As mentioned in this blog on several times, we are always on the lookout for interesting scientific studies related to the treatment of pancreatic cancer with alternative or complementary treatment approaches.
The July issue of the journal Oncology Reports features research by Chen and colleagues from the University of Kansas Medical Center looking at the effect of the naturally occurring extract of the Pao Pereira tree from the Amazon forests on pancreatic cancer cell lines and in mice. This is a follow-up to earlier work out of Columbia University in New York City suggesting that a couple of plant extracts containing beta-carbolines (including Pao Pereira) appeared to inhibit cancer cell lines.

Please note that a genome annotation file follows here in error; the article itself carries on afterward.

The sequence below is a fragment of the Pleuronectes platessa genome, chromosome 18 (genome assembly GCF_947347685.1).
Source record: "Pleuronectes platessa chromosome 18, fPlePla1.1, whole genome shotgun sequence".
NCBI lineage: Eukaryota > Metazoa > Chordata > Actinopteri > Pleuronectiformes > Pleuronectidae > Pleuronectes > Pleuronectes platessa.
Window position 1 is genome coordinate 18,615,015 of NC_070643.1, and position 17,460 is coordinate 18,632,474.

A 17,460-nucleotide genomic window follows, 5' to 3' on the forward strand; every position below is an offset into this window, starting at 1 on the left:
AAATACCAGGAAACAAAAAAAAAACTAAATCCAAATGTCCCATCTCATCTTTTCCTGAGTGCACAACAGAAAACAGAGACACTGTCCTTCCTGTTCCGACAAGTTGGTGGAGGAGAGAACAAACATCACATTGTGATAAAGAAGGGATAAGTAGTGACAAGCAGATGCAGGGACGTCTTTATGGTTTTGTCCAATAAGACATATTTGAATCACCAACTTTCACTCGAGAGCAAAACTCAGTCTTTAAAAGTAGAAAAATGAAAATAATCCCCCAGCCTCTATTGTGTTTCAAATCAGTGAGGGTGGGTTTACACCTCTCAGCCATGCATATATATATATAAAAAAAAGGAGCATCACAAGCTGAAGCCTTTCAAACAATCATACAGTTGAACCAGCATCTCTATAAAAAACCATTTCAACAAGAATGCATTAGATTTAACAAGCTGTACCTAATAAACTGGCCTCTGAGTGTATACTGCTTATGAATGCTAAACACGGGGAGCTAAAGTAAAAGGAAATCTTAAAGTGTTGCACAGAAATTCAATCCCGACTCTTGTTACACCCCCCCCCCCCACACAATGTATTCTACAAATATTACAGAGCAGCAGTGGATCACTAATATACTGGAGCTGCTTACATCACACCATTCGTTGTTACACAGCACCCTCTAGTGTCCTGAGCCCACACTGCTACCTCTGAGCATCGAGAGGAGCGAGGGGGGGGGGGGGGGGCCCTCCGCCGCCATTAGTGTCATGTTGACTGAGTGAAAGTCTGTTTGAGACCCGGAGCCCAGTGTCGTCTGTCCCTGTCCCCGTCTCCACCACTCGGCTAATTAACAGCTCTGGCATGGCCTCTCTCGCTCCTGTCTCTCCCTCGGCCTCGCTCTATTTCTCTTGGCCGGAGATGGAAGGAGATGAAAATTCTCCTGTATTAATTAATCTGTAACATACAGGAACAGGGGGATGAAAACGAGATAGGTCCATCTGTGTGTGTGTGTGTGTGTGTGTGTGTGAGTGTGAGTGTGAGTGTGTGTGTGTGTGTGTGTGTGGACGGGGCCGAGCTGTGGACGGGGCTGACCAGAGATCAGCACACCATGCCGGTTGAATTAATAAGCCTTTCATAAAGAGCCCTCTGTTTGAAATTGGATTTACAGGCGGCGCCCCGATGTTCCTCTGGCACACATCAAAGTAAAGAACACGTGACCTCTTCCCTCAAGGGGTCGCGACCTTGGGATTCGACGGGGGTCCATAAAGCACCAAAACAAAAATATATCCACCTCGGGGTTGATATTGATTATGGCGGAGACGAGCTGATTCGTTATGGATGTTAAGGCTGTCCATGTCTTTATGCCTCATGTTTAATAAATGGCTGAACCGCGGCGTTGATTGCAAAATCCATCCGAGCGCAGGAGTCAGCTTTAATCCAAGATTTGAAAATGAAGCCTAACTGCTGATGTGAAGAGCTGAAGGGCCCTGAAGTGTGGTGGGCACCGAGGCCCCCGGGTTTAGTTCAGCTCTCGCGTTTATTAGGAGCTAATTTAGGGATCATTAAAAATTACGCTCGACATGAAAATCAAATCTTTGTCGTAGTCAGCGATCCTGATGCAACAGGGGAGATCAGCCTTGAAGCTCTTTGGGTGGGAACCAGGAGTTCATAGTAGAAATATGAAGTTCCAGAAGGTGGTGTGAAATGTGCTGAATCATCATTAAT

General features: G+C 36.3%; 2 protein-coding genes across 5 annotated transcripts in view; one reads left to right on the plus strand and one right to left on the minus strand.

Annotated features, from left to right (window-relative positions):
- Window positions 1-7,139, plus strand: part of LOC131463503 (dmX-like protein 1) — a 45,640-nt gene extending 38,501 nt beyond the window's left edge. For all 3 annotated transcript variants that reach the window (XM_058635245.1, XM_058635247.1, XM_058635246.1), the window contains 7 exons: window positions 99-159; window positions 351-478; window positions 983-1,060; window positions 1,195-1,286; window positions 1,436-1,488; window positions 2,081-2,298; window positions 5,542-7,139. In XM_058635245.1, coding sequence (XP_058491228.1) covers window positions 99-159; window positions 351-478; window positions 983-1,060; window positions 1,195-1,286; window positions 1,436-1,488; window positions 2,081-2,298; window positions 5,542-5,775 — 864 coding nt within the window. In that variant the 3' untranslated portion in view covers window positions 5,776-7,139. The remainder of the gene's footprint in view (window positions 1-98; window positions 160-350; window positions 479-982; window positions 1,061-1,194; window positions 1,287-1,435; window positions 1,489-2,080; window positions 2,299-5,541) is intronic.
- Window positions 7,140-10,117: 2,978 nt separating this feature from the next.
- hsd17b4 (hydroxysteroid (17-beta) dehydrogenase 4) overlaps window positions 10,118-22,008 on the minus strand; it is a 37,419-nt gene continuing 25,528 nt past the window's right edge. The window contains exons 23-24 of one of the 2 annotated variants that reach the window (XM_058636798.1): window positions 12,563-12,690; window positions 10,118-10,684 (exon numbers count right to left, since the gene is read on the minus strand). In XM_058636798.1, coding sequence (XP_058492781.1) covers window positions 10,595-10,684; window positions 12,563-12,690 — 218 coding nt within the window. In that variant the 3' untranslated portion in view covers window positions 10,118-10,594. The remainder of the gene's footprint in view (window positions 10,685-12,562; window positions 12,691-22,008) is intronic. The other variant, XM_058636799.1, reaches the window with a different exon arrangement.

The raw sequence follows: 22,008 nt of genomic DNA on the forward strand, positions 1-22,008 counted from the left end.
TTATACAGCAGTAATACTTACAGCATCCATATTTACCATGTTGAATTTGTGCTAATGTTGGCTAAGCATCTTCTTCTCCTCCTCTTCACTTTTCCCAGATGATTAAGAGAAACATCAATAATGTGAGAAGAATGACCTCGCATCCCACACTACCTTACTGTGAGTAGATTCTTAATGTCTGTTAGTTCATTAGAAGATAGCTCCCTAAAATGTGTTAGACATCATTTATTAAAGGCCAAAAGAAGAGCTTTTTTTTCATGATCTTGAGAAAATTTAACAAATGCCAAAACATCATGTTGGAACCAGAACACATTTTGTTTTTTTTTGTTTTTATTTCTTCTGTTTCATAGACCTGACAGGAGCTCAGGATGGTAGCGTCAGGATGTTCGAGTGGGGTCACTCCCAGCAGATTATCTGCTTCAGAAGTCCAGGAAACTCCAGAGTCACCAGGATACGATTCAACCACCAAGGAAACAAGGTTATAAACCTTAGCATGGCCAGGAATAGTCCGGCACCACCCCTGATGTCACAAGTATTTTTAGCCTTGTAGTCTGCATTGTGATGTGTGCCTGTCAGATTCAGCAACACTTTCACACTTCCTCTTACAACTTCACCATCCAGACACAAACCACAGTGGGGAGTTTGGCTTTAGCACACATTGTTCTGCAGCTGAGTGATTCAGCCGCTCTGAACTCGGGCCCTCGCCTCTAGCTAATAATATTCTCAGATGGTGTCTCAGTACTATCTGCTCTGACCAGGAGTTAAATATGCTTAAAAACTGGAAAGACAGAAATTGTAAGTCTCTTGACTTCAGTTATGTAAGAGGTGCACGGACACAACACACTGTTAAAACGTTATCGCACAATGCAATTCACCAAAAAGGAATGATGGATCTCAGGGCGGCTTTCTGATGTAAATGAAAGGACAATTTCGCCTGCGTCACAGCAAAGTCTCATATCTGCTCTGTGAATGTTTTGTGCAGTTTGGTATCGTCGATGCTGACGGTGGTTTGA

The current study is somewhat elaborate. The Pao showed inhibition of all five of the pancreatic cancer cell lines that were studied. Also, the combination of Pao Pereira plus gemcitabine showed synergy in the inhibition of these cancer cell lines. Finally, Pao and gemcitabine alone and in combination were presented to live mice with pancreatic cancer tumors (PACN-1) which were then serially scanned. The Pao Pereira showed significant action in inhibiting tumor growth. And the combination of Pao Pereira coupled with gemcitabine showed even more apparent activity (inhibition).
This is the kind of serious science that we love to see with alternative therapies. It appears at this early stage that Pao Pereira is worthy of further study – possibly eventually making its way to clinical trials. There are many stages to this of course, but this research is a refreshing clean look at an interesting potentially effective “new” treatment agent for the treatment of pancreatic cancer.
Time (and future research) will tell …
Dale O’Brien, MD